REVIEW: Garth Ennis’ Red Team #1
From Preacher to The Boys, Garth Ennis’ titles are some of the most controversial, hard hitting, in-your-face comics in the business. Still, with a name so recognizable in the industry, why is his new series called “Garth Ennis‘ Red Team”? Is it because we would not believe Garth Ennis wrote a crime comic book? Is it like in movies where it says “Quentin Tarentino Presents” or a “Spike Lee Joint” in the title? Maybe the title Red Team was trademarked. Either way, with Garth Ennis’ name attached to the title, there are bound to be violence, blood, and a ton of adult content.
Previously in Garth Ennis’ Red Team: They are the NYPD’s elite anti-narcotics unit: Eddie Mellinger, Trudy Giroux, Duke Wylie, and George Winburn. Together they are the Red Team and they’ve cleaned up the streets of New York City one drug lord at a time; save one, Clinton Days. After Clinton slips through their fingers and kills one of their own, the team decides to take drastic measures. They all agree it needs to be done, but it will lead them down a dark path with no turning back?
HOW TO GET AWAY WITH MURDER
Garth Ennis’ Red Team tells the story of four narcotics cops who take the law into their own hands. Most of the comic is worded through the perspective of Eddie Mellinger, who recounts his tale from an interrogation room several months in the future. As the most reluctant of the four, Eddie Mellinger seems to be the perfect narrator; he is a sympathetic character and there is a regretful tone to his voice. One problem with the narration is a scene between NYPD Captain Delancy and Red team’s veteran Duke Wylie. Eddie is not in the room when this occurs, so he would have no idea what was said. It is inconsistent with the overall narrative and, for right now, completely unnecessary. Also, Clinton Days’s murder has less impact since his crimes are narrated and not seen. Still, the overall story is done well. Garth Ennis places a lot of enthusiasm in the subtle details leading up to Clinton Days murder, from the duct tape over the handles of Red Team’s revolvers to assigning George Winburn the job of restraining Clinton Day’s mistress because of the color of her skin. This Garth Ennis creation shares an ugly human realism similar to his other works, but not as bloody or gory.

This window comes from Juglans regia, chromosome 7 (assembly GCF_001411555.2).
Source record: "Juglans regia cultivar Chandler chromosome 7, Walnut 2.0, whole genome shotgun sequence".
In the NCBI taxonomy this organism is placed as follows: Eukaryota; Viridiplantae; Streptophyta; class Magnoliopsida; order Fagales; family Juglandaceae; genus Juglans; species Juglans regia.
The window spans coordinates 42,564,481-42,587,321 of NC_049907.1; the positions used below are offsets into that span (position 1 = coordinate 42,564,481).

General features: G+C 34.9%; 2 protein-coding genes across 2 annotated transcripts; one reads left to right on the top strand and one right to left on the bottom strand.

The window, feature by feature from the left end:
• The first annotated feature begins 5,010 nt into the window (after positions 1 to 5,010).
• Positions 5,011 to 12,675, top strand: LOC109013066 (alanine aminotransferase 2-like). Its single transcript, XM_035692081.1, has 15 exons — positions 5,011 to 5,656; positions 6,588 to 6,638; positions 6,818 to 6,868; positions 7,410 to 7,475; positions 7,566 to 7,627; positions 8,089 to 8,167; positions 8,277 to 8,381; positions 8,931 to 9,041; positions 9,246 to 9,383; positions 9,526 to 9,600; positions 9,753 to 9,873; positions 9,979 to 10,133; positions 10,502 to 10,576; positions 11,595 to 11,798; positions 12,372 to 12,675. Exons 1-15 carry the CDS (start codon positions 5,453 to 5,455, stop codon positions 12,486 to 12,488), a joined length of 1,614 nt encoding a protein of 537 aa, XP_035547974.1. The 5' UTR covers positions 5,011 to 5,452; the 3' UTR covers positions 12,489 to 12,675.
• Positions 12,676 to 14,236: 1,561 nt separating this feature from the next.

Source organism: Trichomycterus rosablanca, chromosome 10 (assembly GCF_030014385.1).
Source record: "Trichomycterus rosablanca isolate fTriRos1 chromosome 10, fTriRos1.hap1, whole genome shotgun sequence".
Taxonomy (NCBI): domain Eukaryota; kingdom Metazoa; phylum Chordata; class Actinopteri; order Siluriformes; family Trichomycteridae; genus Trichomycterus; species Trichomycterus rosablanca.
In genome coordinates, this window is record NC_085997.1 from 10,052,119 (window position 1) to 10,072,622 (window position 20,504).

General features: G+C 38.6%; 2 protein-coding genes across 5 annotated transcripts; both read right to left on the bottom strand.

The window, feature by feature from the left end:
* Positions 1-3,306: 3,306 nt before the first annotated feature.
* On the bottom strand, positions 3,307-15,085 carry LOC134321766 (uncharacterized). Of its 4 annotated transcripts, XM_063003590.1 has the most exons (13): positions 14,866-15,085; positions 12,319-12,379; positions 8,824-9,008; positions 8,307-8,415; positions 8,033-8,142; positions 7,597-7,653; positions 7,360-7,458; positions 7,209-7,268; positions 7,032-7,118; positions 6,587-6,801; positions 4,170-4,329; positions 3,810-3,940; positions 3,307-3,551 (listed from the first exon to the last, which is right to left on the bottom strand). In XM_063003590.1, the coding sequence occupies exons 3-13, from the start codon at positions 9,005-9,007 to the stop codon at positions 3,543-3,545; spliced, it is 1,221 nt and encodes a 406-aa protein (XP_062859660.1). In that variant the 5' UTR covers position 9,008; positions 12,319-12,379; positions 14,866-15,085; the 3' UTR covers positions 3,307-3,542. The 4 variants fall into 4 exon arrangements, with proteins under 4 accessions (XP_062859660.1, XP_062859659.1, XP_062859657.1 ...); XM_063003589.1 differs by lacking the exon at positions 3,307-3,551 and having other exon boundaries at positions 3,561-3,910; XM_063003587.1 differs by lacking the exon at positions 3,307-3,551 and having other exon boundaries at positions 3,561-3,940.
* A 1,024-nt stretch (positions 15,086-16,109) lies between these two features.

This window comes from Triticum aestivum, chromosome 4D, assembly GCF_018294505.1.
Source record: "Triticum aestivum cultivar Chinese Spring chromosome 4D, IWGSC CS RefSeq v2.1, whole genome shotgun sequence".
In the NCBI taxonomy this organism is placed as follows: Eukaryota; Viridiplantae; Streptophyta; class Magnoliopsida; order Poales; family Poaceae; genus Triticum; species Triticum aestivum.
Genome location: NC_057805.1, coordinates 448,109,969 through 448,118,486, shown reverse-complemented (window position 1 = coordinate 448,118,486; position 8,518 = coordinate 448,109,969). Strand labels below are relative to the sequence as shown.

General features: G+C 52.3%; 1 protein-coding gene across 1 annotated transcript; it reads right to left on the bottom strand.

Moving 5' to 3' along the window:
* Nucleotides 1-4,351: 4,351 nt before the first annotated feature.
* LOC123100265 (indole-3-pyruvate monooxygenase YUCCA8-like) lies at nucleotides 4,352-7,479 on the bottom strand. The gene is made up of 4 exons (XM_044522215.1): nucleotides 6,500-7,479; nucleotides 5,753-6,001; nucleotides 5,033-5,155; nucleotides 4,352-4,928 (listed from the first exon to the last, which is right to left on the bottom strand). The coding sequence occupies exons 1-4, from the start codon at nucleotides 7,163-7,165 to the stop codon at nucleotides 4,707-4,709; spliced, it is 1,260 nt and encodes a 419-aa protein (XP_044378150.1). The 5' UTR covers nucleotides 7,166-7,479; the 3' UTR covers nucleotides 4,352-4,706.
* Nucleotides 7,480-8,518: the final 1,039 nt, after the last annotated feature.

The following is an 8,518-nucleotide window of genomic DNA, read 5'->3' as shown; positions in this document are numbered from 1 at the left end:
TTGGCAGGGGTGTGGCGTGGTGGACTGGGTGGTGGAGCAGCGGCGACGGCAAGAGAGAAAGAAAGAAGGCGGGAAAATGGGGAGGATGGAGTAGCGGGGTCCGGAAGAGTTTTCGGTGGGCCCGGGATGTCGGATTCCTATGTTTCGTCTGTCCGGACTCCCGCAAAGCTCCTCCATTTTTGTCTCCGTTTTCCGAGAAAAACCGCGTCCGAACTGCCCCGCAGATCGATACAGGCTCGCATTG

DARK AND GRITTY, BUT SURPRISINGLY WELL DONE
Craig Cermak’s artwork complements the crime comic very well. Since Red Team takes place in New York City and revolves around the NYPD, the art needs to convey real places and real people. The people portrayed are very natural, as if you are seeing them on the street. The character designs remind me of Ex Machina, where the artist takes real people as models for his people. Cermak employs a similar approach and it works. The scenery is also easily recognizable. Duke’s backyard could be in any of the outer boroughs while the street areas depict the crowdedness of city homes.
BOTTOM LINE: NO POWERS, NO PROBLEM
Garth Ennis attempts to branch away from the usual superhero drama in comic books with Red Team. Although it does not share many of the adult themes littered in his previous works, the comic still targets a mature audience with its humanistic characterizations. With the realistic art of Craig Cermak supporting the story, Garth Ennis’ Red Team has the makings of a great crime series. If you are looking for a non-superhero comic with action, you should pick up this issue.
DID YOU READ THIS ISSUE? RATE IT!